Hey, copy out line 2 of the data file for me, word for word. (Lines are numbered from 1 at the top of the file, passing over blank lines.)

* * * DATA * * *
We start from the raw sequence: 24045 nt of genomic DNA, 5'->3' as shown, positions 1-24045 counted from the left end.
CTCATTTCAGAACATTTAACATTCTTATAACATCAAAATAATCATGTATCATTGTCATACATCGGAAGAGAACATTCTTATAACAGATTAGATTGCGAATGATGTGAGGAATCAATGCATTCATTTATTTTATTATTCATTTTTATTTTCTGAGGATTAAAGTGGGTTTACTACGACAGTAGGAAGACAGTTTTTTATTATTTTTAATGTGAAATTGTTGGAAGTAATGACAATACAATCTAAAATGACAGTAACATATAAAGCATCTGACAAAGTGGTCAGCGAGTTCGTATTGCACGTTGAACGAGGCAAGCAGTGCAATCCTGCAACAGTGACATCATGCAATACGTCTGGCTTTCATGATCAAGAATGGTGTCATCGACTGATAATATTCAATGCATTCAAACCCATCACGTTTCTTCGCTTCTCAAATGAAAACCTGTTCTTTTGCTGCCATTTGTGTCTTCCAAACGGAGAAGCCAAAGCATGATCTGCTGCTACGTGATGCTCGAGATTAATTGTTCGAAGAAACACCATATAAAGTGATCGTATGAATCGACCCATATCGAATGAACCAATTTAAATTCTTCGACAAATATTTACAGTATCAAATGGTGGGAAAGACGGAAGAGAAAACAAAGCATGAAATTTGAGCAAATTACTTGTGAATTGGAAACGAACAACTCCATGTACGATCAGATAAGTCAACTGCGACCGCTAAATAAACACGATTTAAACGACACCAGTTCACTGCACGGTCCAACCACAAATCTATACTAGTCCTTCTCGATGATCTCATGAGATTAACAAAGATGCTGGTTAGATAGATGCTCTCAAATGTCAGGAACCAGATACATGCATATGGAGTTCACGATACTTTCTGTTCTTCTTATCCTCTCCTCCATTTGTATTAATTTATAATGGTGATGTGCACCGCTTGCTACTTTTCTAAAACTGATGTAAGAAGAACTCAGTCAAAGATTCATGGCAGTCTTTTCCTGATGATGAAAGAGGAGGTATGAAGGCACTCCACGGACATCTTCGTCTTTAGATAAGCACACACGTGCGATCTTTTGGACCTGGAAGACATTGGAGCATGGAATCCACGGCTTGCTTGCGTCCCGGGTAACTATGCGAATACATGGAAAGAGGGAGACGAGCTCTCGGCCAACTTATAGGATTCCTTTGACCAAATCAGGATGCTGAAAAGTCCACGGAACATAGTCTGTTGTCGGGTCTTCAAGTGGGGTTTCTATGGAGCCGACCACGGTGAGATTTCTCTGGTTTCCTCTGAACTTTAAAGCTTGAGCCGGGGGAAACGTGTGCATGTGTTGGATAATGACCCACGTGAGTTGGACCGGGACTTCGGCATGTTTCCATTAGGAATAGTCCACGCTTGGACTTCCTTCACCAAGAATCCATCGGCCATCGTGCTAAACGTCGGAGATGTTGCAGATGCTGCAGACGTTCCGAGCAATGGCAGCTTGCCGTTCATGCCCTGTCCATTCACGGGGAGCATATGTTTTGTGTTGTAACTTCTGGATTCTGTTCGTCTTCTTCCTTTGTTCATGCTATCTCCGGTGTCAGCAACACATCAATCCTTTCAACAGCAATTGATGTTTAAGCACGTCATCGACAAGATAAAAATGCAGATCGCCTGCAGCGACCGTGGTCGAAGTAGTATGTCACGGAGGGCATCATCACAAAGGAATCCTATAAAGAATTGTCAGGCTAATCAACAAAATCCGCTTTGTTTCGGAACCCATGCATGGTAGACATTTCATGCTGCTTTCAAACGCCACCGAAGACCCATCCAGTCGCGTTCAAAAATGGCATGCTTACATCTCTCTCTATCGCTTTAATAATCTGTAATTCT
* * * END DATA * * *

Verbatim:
CTCATTTCAGAACATTTAACATTCTTATAACATCAAAATAATCATGTATCATTGTCATACATCGGAAGAGAACATTCTTATAACAGATTAGATTGCGAATGATGTGAGGAATCAATGCATTCATTTATTTTATTATTCATTTTTATTTTCTGAGGATTAAAGTGGGTTTACTACGACAGTAGGAAGACAGTTTTTTATTATTTTTAATGTGAAATTGTTGGAAGTAATGACAATACAATCTAAAATGACAGTAACATATAAAGCATCTGACAAAGTGGTCAGCGAGTTCGTATTGCACGTTGAACGAGGCAAGCAGTGCAATCCTGCAACAGTGACATCATGCAATACGTCTGGCTTTCATGATCAAGAATGGTGTCATCGACTGATAATATTCAATGCATTCAAACCCATCACGTTTCTTCGCTTCTCAAATGAAAACCTGTTCTTTTGCTGCCATTTGTGTCTTCCAAACGGAGAAGCCAAAGCATGATCTGCTGCTACGTGATGCTCGAGATTAATTGTTCGAAGAAACACCATATAAAGTGATCGTATGAATCGACCCATATCGAATGAACCAATTTAAATTCTTCGACAAATATTTACAGTATCAAATGGTGGGAAAGACGGAAGAGAAAACAAAGCATGAAATTTGAGCAAATTACTTGTGAATTGGAAACGAACAACTCCATGTACGATCAGATAAGTCAACTGCGACCGCTAAATAAACACGATTTAAACGACACCAGTTCACTGCACGGTCCAACCACAAATCTATACTAGTCCTTCTCGATGATCTCATGAGATTAACAAAGATGCTGGTTAGATAGATGCTCTCAAATGTCAGGAACCAGATACATGCATATGGAGTTCACGATACTTTCTGTTCTTCTTATCCTCTCCTCCATTTGTATTAATTTATAATGGTGATGTGCACCGCTTGCTACTTTTCTAAAACTGATGTAAGAAGAACTCAGTCAAAGATTCATGGCAGTCTTTTCCTGATGATGAAAGAGGAGGTATGAAGGCACTCCACGGACATCTTCGTCTTTAGATAAGCACACACGTGCGATCTTTTGGACCTGGAAGACATTGGAGCATGGAATCCACGGCTTGCTTGCGTCCCGGGTAACTATGCGAATACATGGAAAGAGGGAGACGAGCTCTCGGCCAACTTATAGGATTCCTTTGACCAAATCAGGATGCTGAAAAGTCCACGGAACATAGTCTGTTGTCGGGTCTTCAAGTGGGGTTTCTATGGAGCCGACCACGGTGAGATTTCTCTGGTTTCCTCTGAACTTTAAAGCTTGAGCCGGGGGAAACGTGTGCATGTGTTGGATAATGACCCACGTGAGTTGGACCGGGACTTCGGCATGTTTCCATTAGGAATAGTCCACGCTTGGACTTCCTTCACCAAGAATCCATCGGCCATCGTGCTAAACGTCGGAGATGTTGCAGATGCTGCAGACGTTCCGAGCAATGGCAGCTTGCCGTTCATGCCCTGTCCATTCACGGGGAGCATATGTTTTGTGTTGTAACTTCTGGATTCTGTTCGTCTTCTTCCTTTGTTCATGCTATCTCCGGTGTCAGCAACACATCAATCCTTTCAACAGCAATTGATGTTTAAGCACGTCATCGACAAGATAAAAATGCAGATCGCCTGCAGCGACCGTGGTCGAAGTAGTATGTCACGGAGGGCATCATCACAAAGGAATCCTATAAAGAATTGTCAGGCTAATCAACAAAATCCGCTTTGTTTCGGAACCCATGCATGGTAGACATTTCATGCTGCTTTCAAACGCCACCGAAGACCCATCCAGTCGCGTTCAAAAATGGCATGCTTACATCTCTCTCTATCGCTTTAATAATCTGTAATTCT